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Flashback Friday: April 19th, 1995 9:02 am

April 9, 2010

If you can tell me what happened on this date, then kudos to you. To me, it’s a day I won’t ever forget. 

This Happened.


Little Baylee Almon, who had just celebrated her first birthday the day before she lost her life.


me in 4th grade (eating of course ;) ) wearing a ribbon to remember the bombing victims

April 19th, 1995 started out like any other day to me. I was a 4th grader. I remember sitting class doing Math when I heard a loud noise and felt a shake. My mom thought that a car ran into our house. All of us students were pretty curious as to what happened. We looked outside the window and saw smoke out in the distance. Our teacher told us she thought it was a Sonic Boom. Unfortunately, it wasn’t a Sonic Boom. It was an act of terror in Oklahoma City. 

The rest of the day is more of a blur. We all went into another classroom, a room that had a TV and we were plugged to the news. School officials came and led a boy out of the classroom because his mother worked in that building and they weren’t sure how she was. It was horrible. We didn’t even fully understand the extent as to what went on. 

For those of you who don’t know much about that day, I’ll give you a small History lesson.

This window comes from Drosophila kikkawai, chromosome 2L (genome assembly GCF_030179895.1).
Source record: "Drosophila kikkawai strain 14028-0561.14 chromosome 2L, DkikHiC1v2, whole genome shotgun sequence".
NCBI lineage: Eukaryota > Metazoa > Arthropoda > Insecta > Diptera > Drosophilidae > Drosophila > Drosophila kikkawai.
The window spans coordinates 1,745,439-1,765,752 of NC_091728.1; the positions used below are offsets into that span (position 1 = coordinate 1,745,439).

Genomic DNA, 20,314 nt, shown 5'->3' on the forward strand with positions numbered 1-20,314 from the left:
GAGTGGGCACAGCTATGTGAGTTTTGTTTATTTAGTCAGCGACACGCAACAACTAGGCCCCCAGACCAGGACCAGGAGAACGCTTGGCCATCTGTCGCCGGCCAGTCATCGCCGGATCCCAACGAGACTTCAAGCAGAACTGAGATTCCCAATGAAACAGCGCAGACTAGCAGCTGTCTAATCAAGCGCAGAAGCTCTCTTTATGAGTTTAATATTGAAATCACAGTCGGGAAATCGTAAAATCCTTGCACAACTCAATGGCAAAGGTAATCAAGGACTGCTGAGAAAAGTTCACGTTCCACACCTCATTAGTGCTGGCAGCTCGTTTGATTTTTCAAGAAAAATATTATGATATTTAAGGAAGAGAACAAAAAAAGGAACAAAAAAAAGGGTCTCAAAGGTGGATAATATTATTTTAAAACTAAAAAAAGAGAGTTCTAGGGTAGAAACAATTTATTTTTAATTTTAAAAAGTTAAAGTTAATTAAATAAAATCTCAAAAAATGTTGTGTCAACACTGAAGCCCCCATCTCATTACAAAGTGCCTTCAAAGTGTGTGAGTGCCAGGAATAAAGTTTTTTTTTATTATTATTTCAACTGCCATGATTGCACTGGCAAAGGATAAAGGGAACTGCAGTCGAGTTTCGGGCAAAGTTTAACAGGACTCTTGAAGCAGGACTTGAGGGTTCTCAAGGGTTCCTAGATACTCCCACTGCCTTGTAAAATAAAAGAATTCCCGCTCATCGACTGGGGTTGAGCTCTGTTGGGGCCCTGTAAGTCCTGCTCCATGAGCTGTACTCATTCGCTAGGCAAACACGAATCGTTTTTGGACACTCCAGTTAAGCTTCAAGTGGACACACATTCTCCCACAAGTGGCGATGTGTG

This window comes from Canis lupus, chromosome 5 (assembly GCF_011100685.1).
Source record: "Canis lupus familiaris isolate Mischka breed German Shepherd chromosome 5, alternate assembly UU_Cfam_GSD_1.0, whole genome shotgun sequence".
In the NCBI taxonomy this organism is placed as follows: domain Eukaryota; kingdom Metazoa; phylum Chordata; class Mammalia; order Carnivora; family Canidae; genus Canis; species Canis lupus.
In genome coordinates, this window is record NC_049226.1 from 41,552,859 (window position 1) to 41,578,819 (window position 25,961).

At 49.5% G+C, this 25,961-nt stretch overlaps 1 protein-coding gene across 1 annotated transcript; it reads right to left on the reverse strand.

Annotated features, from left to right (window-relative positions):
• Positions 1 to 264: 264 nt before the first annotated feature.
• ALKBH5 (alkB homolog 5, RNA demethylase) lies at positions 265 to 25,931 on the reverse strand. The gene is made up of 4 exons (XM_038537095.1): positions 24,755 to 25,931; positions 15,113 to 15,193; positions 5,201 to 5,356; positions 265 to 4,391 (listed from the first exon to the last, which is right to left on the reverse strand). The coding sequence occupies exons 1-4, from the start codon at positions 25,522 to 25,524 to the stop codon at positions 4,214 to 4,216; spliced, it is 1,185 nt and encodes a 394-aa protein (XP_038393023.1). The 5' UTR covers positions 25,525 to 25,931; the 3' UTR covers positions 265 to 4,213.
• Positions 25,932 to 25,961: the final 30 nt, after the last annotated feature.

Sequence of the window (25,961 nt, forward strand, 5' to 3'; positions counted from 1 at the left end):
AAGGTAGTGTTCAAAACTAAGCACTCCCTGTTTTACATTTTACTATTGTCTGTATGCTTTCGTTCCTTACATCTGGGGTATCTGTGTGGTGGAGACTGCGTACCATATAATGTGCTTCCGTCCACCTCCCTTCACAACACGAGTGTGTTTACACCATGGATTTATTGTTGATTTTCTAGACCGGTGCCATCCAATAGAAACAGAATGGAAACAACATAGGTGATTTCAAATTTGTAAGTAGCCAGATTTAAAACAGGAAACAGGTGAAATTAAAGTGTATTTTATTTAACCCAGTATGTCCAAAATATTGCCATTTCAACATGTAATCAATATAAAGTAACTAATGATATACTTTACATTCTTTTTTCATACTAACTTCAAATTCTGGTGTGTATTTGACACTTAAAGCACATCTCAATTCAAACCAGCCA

At 9:02 a.m. on April 19, 1995,  a Ryder truck (filled with roughly 5,000 pounds (2,300 kg) of ammonium nitrate, an agricultural fertilizer, and nitromethane, a highly volatile motor-racing fuel-a mixture also known as Kinepak or ANFO (ammonium nitrate/fuel oil) exploded in the street in front of the Alfred P. Murrah federal building. The explosion is so powerful that it is almost impossible to imagine. Instantly, cars parked in the vicinity are crumpled, incinerated, flipped about like burning, broken toys. The 250-pound rear axle of the Ryder truck rockets through the air, landing farther than a city block away. Every building within 16 blocks is damaged in some way as the shock wave ripples through downtown Oklahoma City; distant windows blow inwards, spraying insiders with glass shards. Car alarms are shrieking for miles. The Murrah building takes the brunt of the force — the equivalent of three tons of dynamite (the truck bomb was a “shaped charge” to direct its energy in a particular direction), but incredibly, part of it is still standing. A giant bite has been taken out of it, a U-shaped section missing from all nine floors. 165 people from the building are dead or dying — including 19 children, fifteen of them from the daycare center which was almost directly above the truck bomb. 

Enough glass blown into the air that shards rained down for 10 minutes, 323 buildings damaged or destroyed, investigators searching through 450 tons of debris for clues, one of the axle housings from the rented truck found 575 feet away (and that close only because it collided with a car), 168 killed in the blast and another during the rescue. So much death that 30 children were orphaned, another 219 lost at least one parent, that people had to decide which overlapping funerals for friends and co-workers to attend and which to miss, that it was estimated that one-third of the population of 387,000 knew someone who perished or was among the 850 injured.